Brexit: Insider discusses UK state aid rules
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Taoiseach Micheal Martin ramped up pressure on Boris Johnson’s Government to give concessions as observers say keeping the current status quo threatens the province’s fragile peace. He said “warning each other is over” and called for engagement between the UK and EU to find solutions through the Brexit withdrawal agreement.
The politician said: “I think the British Government should acknowledge the approach of the European Union this week in terms of the extension of the grace period and also in terms of the facilitation around the medicines issue.
“There is no question that the European Commission and the European Union leaders have demonstrated goodwill and a generosity of spirit towards the British Government in resolving this issue.
“It really is time for British Government to reciprocate the generosity of spirit that European leaders have shown.”
He added: “And also the sense of flexibility that Europe has indicated to the United Kingdom that it is willing to deploy, in respect of the working-out of issues pertaining to the Protocol.
“The time for warning each other is over.
“It’s time for engagement, constructive engagement, with a view to reaching a resolution.”
Mr Martin cited EU concessions including the bloc extending the grace period on chilled meats as examples of where Brussels has been forthcoming.
“It’s within the withdrawal agreement that the British Government signed up to, and there are mechanisms within that agreement to reach a resolution,” he said.
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While saying that the EU is willing to make changes that can ease disruption to trade flows, the UK must abide by what it signed up to – he warned.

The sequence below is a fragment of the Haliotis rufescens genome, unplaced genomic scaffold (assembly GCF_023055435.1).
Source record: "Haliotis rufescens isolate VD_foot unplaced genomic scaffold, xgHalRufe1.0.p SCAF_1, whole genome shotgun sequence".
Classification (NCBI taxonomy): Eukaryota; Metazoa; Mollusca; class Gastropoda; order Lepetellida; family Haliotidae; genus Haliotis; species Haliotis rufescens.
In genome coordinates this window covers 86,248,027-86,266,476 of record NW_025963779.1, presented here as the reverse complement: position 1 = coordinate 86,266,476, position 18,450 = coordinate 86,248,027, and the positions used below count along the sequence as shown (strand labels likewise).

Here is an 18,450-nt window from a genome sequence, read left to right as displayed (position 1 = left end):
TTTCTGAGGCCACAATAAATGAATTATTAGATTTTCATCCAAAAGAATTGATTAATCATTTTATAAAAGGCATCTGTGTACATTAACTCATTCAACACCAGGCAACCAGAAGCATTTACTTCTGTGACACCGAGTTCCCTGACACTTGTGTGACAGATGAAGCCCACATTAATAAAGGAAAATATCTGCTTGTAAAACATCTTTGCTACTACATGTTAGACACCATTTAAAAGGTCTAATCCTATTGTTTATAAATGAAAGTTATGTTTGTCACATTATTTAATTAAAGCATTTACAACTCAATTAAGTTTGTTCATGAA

He said: “European leaders have made it clear to me, and the agreement itself makes it clear, that it wants to reduce and minimise disruption to the optimal degree, as much as possible.
“But there was an agreement there. There was a mechanism to resolve the issues within the withdrawal agreement.
“It really needs political will now.
“I have no doubt that if both the United Kingdom Government and EU Commission really engage, this can be resolved.”
His comments came shortly after Brexit Minister Lord Frost and Northern Ireland Secretary Brandon Lewis said that the Protocol risks “damage” to the Good Friday Agreement which ended the Troubles.
In a joint article in the Irish Times, they “welcomed” last week’s extension of a grace period in the so-called sausage war but said it “addresses only a small part of the underlying problem”.
They warned that it could “damage” the Good Friday Agreement, which in 1998 helped to secure peace after decades of sectarian violence in Northern Ireland.
To avoid this a “new balance” must be found on customs checks between the province and the UK’s mainland.
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